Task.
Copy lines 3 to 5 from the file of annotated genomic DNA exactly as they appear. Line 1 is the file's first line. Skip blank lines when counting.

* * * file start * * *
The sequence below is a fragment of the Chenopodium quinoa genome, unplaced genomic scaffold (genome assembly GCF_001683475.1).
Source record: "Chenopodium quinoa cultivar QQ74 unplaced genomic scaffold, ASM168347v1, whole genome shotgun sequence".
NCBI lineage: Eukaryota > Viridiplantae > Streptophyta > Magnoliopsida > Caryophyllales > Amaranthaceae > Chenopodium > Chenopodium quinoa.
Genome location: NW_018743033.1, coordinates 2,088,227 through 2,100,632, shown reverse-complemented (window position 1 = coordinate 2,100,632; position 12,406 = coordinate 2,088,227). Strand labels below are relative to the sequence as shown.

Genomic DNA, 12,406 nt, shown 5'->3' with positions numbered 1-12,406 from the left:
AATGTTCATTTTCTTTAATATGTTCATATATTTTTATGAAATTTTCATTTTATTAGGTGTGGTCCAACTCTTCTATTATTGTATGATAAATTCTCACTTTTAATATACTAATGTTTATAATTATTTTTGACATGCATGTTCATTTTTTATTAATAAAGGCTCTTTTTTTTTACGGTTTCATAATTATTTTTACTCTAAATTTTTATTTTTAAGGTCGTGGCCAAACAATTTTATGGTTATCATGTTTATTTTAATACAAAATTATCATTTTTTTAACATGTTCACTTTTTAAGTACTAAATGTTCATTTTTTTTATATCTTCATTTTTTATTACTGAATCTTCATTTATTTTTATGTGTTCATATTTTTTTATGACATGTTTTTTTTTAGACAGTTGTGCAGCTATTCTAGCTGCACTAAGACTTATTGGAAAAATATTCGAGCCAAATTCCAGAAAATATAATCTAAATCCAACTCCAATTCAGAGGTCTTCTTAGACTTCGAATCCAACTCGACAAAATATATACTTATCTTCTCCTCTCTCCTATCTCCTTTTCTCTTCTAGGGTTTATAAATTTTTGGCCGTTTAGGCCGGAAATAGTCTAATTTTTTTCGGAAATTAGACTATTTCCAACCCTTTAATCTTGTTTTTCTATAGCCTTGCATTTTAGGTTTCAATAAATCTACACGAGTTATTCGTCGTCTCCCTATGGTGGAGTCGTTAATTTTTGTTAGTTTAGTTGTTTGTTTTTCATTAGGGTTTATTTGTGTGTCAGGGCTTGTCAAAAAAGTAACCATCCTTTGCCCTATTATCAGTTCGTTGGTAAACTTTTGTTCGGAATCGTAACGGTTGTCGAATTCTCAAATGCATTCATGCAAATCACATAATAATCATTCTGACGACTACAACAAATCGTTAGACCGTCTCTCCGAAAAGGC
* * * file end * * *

NCBI lineage: Eukaryota > Viridiplantae > Streptophyta > Magnoliopsida > Caryophyllales > Amaranthaceae > Chenopodium > Chenopodium quinoa.
Genome location: NW_018743033.1, coordinates 2,088,227 through 2,100,632, shown reverse-complemented (window position 1 = coordinate 2,100,632; position 12,406 = coordinate 2,088,227). Strand labels below are relative to the sequence as shown.

Genomic DNA, 12,406 nt, shown 5'->3' with positions numbered 1-12,406 from the left: